A crate should be large enough for a dog to lie down in and turn around. A crate that is too large will give a dog the opportunity to mess in one area and lie in another. Always make the crate a “great” place for your dog. Make the crate a positive place by feeding all meals in the crate and also having special treats that are only given in the crate. A Kong toy filled with cream cheese and/or treats is an excellent distraction from your departure and will keep the dog occupied. Warm blankets from the dryer or placing the crate near a heat vent will also encourage crate use for this breed that loves warmth. Teach the dog the command “Kennel” before he enters his crate. If the dog is resistant to a crate initially, continue to give ALL meals and treats in the crate. Then place the dog in the crate but do not leave the room. Allow the dog to remain in the crate for just minutes, gradually increasing the time and eventually leaving the room and then the house for short intervals. The goal is to condition the animal to see the crate as positive and short term and to assure him that you are returning. Never let a dog out of the crate until he is quiet. Otherwise he will quickly learn he can get out of his crate by exhibiting negative behavior. When you let the dog out of the crate, do not make a big deal out of his exit. This just confirms to him that “whew! glad you are out of that awful place”. Also, ignore a dog that is having problems with crate training 20-30 minutes before placing him in the crate. Play soothing music or a sound machine for the dog while he is crated. Put dim lighting on to encourage quiet time.
Visiting with your Italian Greyhound
Many Italian Greyhounds who are housetrained in their own homes will mark or have accidents when visiting other peoples’ homes. Sometimes the Italian Greyhound doesn’t know how to alert you they want to go outside because they are in a different environment and some Italian Greyhounds will mark outside their home. (Sometimes neutering your Italian Greyhound early can help prevent your dog from becoming a marker.) If you have a male Italian Greyhound you can easily prevent embarrassing messes by placing a belly band (see below) on him whenever he goes visiting. Another tip is to keep your IG leashed to you when he or she is in someone else’s home and bring a crate along to put him/her in when you cannot closely monitor the dog’s behavior.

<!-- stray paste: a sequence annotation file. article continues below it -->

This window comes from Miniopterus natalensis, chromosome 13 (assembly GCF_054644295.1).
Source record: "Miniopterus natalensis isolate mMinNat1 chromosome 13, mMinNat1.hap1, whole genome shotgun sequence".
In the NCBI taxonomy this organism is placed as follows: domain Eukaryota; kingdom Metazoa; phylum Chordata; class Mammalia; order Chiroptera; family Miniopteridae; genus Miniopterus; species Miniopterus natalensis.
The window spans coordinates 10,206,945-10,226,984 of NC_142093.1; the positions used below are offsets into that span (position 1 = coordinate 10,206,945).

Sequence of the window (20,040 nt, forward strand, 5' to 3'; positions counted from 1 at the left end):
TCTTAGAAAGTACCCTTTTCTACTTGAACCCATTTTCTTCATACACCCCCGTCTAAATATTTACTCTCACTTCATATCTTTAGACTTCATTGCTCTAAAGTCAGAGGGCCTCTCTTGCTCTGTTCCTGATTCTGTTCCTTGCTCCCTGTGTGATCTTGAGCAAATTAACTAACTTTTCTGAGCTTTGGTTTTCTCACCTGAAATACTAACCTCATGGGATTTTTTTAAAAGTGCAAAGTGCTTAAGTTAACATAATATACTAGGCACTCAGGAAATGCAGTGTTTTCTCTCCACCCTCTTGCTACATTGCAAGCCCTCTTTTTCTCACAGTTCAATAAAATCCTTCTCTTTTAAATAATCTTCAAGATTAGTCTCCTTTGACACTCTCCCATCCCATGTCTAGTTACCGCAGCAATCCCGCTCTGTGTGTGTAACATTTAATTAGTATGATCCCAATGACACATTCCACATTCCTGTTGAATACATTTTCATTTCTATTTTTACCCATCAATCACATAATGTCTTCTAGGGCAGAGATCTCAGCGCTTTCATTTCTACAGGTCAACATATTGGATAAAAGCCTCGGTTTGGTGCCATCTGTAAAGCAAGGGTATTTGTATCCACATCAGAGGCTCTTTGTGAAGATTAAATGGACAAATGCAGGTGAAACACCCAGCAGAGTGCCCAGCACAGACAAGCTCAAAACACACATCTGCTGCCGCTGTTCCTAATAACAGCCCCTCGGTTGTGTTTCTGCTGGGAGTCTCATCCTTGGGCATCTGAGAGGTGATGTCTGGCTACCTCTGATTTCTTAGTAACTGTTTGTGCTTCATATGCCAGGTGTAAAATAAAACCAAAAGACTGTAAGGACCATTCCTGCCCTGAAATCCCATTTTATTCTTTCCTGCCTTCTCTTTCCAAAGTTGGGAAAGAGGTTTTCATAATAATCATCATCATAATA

Watch for and learn your dog’s signals. Most Italian Greyhounds will not go to the door and bark, but most will give you a subtle signal. Watch for the signal and learn it. If your dog does give you a signal, praise him and respond immediately. Consider placing a bell on a string at the door. Take the dog’s paw and tap the bell and praise him each time before going out. Eventually the dog should learn to tap the bell himself. Give lots of praise when your dog catches on that tapping the bell alerts you to let him outside and he should repeat the procedure.
Many people have great success with paper training or using a boot tray or large plastic container-lid with potty pads for their dogs to use, especially in cold weather. Again, consistency and praise are the keys here. Placing these items by the back door make an indoor/outdoor transition a little easier.
Belly Bands (or diapers)
Belly Bands or diapers do not help train the dog but are useful for the owner to catch accidents during the training time. Belly Bands can usually be found by searching ebay.